IFS and firefighter behaviour. Attempts to soothe when triggered. Ways to cope can vary in extremity.

When you feel unlovable, you may chose to distract by watching TV, exercising, eating a slice of pie, or taking a bubble bath. However, you’ll notice that these coping strategies aren’t enough. While there are good intentions with these self-soothing strategies, these behaviours only serve as temporary relief. That sense of unlovability is still there and it still hurts.

In order to get rid of these feelings, you may find yourself reaching to more extreme methods. That one glass of wine turns to four, that short run becomes a marathon, that hour of TV becomes hours of binging. Unfortunately, these extreme coping mechanisms come at a cost. Now you feel unlovable AND you feel intoxicated, physically exhausted, ashamed, and full of resentment. Your system feels more distressed as it tries to compensate for the inebriation, exhaustion, shame, and resentment.

The impact on our relationships:

When you hold the belief of being unlovable, it will trickle into your relationship. Our closest partners and friends are (unconsciously) selected for certain reasons. The following explains these concepts briefly. I’d encourage you to read “You Are The One You’ve Been Waiting For” if you’d like to learn more about the impact of early emotional wounds on intimate relationships.

1) These relationships make us feel good.

Gay relationship. Positive relationship. Finding exile redemption through our intimate relationships. Healing the belief that I am unlovable.

You find yourself connecting with particular people who soften that sense of being unlovable. They make you realize that you are worthy, and they help soothe that negative belief. These are all positive factors and good reasons to have these persons in your life. Unfortunately, when these individuals do anything that would trigger this underlying wound of being unlovable (e.g. your partner forgets a date, your friend complains about your behaviour), you feel vulnerable once again. That threat of being unlovable surges right back up.

2) These relationships reinforce our beliefs about ourselves.

feeling unlovable in your relationship. Man feeling not seen by his partner. How childhood wounds impact our adult friendships and relationships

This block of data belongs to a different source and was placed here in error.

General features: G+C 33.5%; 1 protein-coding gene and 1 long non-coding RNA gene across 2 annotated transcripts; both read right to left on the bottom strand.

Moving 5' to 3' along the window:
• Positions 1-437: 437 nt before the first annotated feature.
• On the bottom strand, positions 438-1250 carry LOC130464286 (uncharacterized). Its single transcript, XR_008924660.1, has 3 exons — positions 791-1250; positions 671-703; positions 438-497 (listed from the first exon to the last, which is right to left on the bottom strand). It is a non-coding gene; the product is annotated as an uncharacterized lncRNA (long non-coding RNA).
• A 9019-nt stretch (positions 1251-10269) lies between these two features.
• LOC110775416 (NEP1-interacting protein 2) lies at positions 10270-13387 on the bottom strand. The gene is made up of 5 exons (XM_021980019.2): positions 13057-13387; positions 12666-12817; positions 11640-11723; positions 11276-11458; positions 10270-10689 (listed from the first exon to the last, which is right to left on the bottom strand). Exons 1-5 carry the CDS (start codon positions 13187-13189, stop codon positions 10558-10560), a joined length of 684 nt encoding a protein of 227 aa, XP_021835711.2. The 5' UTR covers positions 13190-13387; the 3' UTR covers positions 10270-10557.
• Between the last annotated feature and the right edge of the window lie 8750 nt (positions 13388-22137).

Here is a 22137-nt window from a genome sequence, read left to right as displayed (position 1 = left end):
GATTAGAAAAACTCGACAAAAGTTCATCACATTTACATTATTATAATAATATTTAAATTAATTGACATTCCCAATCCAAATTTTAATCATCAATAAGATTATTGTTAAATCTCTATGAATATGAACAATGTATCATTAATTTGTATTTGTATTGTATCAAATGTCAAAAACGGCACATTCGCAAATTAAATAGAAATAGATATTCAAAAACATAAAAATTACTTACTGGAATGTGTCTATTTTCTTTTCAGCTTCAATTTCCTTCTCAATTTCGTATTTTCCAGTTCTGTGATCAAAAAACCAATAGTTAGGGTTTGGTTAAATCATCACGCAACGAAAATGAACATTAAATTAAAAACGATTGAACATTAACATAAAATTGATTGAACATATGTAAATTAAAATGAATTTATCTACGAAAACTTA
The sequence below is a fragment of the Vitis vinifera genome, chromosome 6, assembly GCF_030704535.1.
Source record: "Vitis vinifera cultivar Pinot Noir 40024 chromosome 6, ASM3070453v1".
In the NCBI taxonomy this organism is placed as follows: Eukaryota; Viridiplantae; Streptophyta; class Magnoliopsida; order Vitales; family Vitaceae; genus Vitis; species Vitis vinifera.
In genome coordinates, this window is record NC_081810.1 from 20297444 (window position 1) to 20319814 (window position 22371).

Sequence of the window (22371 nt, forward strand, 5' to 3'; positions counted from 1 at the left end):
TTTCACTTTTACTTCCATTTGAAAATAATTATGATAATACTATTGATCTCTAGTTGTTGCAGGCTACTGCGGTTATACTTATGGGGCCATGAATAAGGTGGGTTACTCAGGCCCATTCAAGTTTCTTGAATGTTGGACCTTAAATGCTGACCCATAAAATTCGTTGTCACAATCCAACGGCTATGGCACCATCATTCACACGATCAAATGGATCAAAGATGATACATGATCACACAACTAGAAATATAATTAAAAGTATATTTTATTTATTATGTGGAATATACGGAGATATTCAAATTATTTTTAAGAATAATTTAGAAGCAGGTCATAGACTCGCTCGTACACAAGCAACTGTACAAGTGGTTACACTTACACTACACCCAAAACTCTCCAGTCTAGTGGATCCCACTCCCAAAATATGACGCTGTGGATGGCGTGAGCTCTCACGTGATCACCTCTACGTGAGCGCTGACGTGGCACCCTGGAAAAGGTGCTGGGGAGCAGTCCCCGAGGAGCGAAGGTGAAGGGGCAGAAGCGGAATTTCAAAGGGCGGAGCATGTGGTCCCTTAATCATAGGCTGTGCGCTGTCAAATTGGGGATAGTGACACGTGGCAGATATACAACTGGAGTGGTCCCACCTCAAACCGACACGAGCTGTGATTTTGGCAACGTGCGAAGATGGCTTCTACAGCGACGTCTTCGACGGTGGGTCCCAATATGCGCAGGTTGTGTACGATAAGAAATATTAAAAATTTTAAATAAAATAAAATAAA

These people makes you feel unlovable. Since you already believe this about yourself, your friends’ or partners’ behaviours and actions feel valid. This doesn’t mean you like how you are being treated. But, because you already hold this belief inside of you, you don’t have as much fight to push back or leave these folks. Instead, you are far more accepting and forgiving when you are treated like someone unlovable.

3) These relationship helps us find redemption.

I want to emphasize that it’s very hard to see this pattern when you are in it. From an unconscious place, you chose to be with individuals who are similar to your caregivers. Perhaps your partner is dismissive, prone to criticism, or harsh in his/her/their feedback. The hope here is that, if this person will find you lovable, this underlying wound will get better. Unfortunately, this is rarely the case. Being with this type of person tends to further reinforce the belief that you are unlovable.

Therapy to Process

Therapy provides a safe space for us to unpack and challenge these internalized negative messages. It helps us recognize that these messages are not the truth, but rather burdens that we’ve carried for far too long. Therapy allows us to confront these emotional burdens, process them, and ultimately let go of the weight they carry.

therapy room. processing childhood wounds. Therapist of color. Helping people of all ages. feeling unlovable.

There are other several effective trauma-informed therapies that can help you unburden these wounds. In my practice, I use Internal Family Systems therapy and Eye Movement Desensitization and Reprocess to support clients. EMDR can help you target specific memories from childhood when you felt unlovable. Clients start to process these memories using the help of bilateral stimulation. IFS, on the other hand, helps you build relationships with various parts of your psyche. We start getting to know those protective parts that avoid and soothe from pain. We help these parts build trust in your own capacity to manage present day situations. With increased internal trust, we then begin the steps to unburdening our exiled parts that believe they are unloveable.

Next Steps

Starting to like ourselves is not an overnight process. It requires patience, perseverance, and a commitment to our own growth and healing. With the help of therapy, you can rewrite your life story and embrace the likeable, lovable person that you truly are.

If you’re curious about the information above, or would like support in addressing this belief of being unlovable, reach out!

Kasi Shan, MSW, RSW

Kasi Shan Therapy is located in Kitchener, Ontario. She offers in-person and online appointments supporting individuals with struggling with trauma and perinatal mental health.